Wednesday, February 22, 2017

What is Dead Faith?

What is the theme of the book of James? Is it that genuine (living) faith produces good works or the other way around--that a believer’s good works keep his/her faith alive? Does James 2 address genuine faith or active faith?

Although many Bible teachers acknowledge that James was written to believers (note reoccurring references to them as “brethren”), those respected teachers illogically go on to say that the purpose of the book was for readers to discern (by their works) whether or not they were “true” believers. This contradicts. If James was writing to believers, he assumed they were believers, and he was not telling them to question that. Rather than addressing their eternal destiny faith, James was writing about their Christian living faith.

For example, he stated that a believer's [walk by] faith is dead if not accompanied by works. James was referring to having a dead faith (as a believer) not to being dead in sins (unbeliever). Indeed, Ephesians had not yet been written, so James did not cross reference Ephesians 2:1 and neither should we! The dead faith of James 2:17 is illustrated by saying that a body without the spirit is dead. Does that mean it has never been alive? No, it means it has been alive but has died. The subject is not dead unbelievers but dead faith (of believers.)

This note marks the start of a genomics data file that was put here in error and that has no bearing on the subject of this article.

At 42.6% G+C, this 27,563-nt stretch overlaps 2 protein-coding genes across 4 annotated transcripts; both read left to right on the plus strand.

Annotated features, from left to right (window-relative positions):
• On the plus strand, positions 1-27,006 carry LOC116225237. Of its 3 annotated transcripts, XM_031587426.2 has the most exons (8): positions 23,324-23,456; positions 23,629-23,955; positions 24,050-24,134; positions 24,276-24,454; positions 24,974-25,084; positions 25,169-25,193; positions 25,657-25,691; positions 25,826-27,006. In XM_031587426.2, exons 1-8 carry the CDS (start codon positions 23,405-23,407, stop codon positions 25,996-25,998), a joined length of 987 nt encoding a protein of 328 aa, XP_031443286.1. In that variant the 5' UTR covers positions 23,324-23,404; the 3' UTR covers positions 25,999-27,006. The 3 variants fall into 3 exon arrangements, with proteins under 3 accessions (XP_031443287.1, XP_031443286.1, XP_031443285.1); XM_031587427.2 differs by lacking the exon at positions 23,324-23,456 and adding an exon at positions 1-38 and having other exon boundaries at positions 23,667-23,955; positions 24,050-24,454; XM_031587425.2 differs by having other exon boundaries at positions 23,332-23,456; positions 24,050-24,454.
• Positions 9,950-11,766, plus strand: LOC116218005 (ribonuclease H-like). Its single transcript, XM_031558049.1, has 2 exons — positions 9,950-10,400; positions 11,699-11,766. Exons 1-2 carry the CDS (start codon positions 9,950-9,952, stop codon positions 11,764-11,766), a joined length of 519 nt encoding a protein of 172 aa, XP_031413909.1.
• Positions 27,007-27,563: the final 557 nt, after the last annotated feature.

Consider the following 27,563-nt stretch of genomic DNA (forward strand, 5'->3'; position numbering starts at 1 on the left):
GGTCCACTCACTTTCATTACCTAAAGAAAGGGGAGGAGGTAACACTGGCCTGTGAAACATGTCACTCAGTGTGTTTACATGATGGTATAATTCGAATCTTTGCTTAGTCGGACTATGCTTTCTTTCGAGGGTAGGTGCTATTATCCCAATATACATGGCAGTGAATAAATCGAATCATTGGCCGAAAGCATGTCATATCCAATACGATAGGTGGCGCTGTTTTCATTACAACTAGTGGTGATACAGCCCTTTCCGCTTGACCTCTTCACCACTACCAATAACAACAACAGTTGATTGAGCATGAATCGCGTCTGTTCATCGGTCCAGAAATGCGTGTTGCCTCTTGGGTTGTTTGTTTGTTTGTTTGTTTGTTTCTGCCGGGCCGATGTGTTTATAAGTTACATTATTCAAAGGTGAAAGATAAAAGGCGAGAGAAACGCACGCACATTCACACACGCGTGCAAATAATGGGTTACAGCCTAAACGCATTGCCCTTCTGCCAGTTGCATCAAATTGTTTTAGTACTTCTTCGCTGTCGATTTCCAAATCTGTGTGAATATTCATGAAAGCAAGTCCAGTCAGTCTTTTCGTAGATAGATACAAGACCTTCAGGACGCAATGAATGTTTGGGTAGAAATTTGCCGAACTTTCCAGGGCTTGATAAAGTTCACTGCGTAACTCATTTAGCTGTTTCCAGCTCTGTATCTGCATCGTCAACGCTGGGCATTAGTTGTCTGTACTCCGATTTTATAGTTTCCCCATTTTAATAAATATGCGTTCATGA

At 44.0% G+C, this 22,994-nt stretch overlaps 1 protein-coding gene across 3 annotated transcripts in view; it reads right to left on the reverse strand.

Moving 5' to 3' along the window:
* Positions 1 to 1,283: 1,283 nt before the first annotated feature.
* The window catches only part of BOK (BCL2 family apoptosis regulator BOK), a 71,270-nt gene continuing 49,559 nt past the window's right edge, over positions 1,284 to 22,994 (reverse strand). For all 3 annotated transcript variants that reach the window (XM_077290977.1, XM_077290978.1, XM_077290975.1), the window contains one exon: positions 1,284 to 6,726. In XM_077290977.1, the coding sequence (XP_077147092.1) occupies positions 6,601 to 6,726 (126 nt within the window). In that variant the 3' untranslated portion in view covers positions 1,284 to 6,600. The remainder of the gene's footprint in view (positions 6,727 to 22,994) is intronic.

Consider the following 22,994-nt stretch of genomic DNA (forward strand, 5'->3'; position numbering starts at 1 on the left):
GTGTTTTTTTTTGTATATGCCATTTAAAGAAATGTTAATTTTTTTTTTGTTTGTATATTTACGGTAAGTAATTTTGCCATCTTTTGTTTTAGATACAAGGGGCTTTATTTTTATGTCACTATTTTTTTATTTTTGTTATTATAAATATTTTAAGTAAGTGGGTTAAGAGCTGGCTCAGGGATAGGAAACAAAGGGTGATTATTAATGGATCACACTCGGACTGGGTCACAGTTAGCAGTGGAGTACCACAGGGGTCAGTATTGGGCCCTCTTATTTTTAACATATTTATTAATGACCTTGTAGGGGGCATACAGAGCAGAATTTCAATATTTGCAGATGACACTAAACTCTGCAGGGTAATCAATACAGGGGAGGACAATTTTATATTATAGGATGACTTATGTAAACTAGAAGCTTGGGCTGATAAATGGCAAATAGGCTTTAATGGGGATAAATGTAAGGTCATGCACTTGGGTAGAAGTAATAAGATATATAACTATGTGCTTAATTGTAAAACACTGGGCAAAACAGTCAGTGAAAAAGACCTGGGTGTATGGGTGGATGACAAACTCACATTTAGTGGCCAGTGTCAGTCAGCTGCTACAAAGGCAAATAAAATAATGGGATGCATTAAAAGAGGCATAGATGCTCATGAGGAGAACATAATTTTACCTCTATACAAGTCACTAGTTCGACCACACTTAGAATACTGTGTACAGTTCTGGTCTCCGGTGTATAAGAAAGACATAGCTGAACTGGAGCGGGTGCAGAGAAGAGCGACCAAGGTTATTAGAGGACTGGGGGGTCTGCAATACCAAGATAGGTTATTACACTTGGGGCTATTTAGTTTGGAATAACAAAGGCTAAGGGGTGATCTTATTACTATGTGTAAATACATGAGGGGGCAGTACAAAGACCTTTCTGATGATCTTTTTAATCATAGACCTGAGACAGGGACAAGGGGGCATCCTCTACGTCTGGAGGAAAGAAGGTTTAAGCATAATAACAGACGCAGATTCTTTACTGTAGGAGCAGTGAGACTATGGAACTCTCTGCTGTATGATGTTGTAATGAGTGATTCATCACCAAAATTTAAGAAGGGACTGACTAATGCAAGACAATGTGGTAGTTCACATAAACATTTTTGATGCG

James exhorted believers to keep their faith alive through the various practices he gave throughout the book. The readers needed this encouragement to stay faithful in Christian living because they were scattered and suffering, not because he suspected they might not be "true" believers. As a Christian, I need that exhortation as well.

Thus the five uses of words related to "salvation" (sozo) in James refer not to having eternal destiny salvation (eternal life) but to the present aspect of salvation—my everyday Christian life, ie. sanctification. What do my good works as a Christian “save” me from? From sinful living (1:21), from uselessness (2:14), from God's chastisement (4:12), from sickness (5:15), and from death due to wandering from the truth (5:20). Yes, it is possible for believers to wander from the truth, but this does not mean they were never believers. It means they were believers whose faith had died due to inactivity.

Faith without works is dead, because good works keep a believer’s faith alive. In my Christian living, if I stop producing righteousness, my faith (trust) in God will die. But as I practice the various things written in James, I will enjoy active, living faith that is profitable (2:14-17), not only to myself but also to those who are helped by my good works.
For more on James 2 click here.

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